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Hello friends,

i am just the beginner

My study is " to assess the effectiveness of Fenugreek seed powder on blood glucose level in selected community " 

and I am including the patients with regular anti-diabetic medicines. please let me know what all variables i should keep same at baseline to check the effect of my intervention.


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This is an important question for your research. As such, I suggest that you consult with a clinician who specializes in diabetes. I suggest considering different ways to control for variables. Variables can be accounted/controlled for by your method, inclusion-exclusion criteria, and through statistical analysis.  Good luck.

Or probably a better alternative is randomisation. The problem with matching and similar approaches is that it is only possible on the finite number of variables that you know about. It cannot produce balance in unknown variables (motivation, medical history, lifestyle, diet.... anything you do not have variables for). 

Hence randomisation. Get all participants from the relevant to community to agree to take the powder now or later (a waiting-list design). Then randomly allocate half (or whatever) to immediate 'treatment'. Once you are ready to take the post measure the trial is over. Then the other half can also take the powder (if they still want). Intention to treat analysis, and you are away. It's cleaner, easier, safer. And so the result is intrinsically more convincing. You can still check for balance at baseline, and use 'gain scores if needed. But the simple post-test design with sufficient cases is better than anything.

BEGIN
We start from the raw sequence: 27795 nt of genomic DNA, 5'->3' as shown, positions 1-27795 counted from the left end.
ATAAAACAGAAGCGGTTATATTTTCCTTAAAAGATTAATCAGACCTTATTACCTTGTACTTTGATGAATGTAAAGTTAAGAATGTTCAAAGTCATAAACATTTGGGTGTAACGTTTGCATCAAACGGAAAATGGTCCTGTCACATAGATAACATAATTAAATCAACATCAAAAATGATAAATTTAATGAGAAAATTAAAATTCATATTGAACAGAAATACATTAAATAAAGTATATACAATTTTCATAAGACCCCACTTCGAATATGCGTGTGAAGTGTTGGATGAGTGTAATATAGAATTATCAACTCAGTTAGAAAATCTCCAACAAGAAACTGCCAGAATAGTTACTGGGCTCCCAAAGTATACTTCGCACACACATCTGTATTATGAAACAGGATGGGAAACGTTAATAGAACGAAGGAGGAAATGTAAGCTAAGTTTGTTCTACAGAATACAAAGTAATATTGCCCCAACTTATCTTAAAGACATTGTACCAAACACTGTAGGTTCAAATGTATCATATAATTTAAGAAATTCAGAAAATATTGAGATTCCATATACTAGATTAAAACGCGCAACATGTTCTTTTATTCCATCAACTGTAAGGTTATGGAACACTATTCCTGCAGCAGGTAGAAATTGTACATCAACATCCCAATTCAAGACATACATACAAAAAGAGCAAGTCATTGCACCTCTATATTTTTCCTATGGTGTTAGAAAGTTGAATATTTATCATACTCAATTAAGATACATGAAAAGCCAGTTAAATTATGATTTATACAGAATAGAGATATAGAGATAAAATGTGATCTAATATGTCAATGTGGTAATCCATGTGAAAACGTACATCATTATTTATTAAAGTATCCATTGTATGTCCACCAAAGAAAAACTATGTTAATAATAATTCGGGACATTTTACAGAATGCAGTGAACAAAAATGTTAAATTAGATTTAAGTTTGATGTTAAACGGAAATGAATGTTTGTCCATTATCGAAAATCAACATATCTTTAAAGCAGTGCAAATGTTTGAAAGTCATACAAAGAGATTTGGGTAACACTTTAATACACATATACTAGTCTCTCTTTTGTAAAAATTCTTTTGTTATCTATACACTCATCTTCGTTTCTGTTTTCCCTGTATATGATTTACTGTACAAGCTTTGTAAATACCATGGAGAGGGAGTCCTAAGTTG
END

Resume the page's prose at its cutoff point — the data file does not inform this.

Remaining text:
thanx Stephen Gorard for your reply, i liked your answer; i can go for randomization. can you suggest me how much my sample size should be? ; as i don't have ample time for data collection; i have only 20-30 days (Granted by my university) out of which i want to give intervention for 15 days and on 16th day i will do post test measure.

Depends on a number of things like the quality of the measures you take, their intrinsic variability, and the actual effectiveness that you are seeking to measure. Rule of thumb - 100 individually randomised cases per arm of the trial would be reasonably convincing. More important though is that all cases randomised must be post-measured whether they stayed in the treatment or not. 80 cases at 0% attrition is far better than 100 at 20% attrition, for example. This 'herding of cats' is the most labour-intensive part - each case is a piece of gold to preserve. 

yea thanks a lot for your advice. Stephen Gorard


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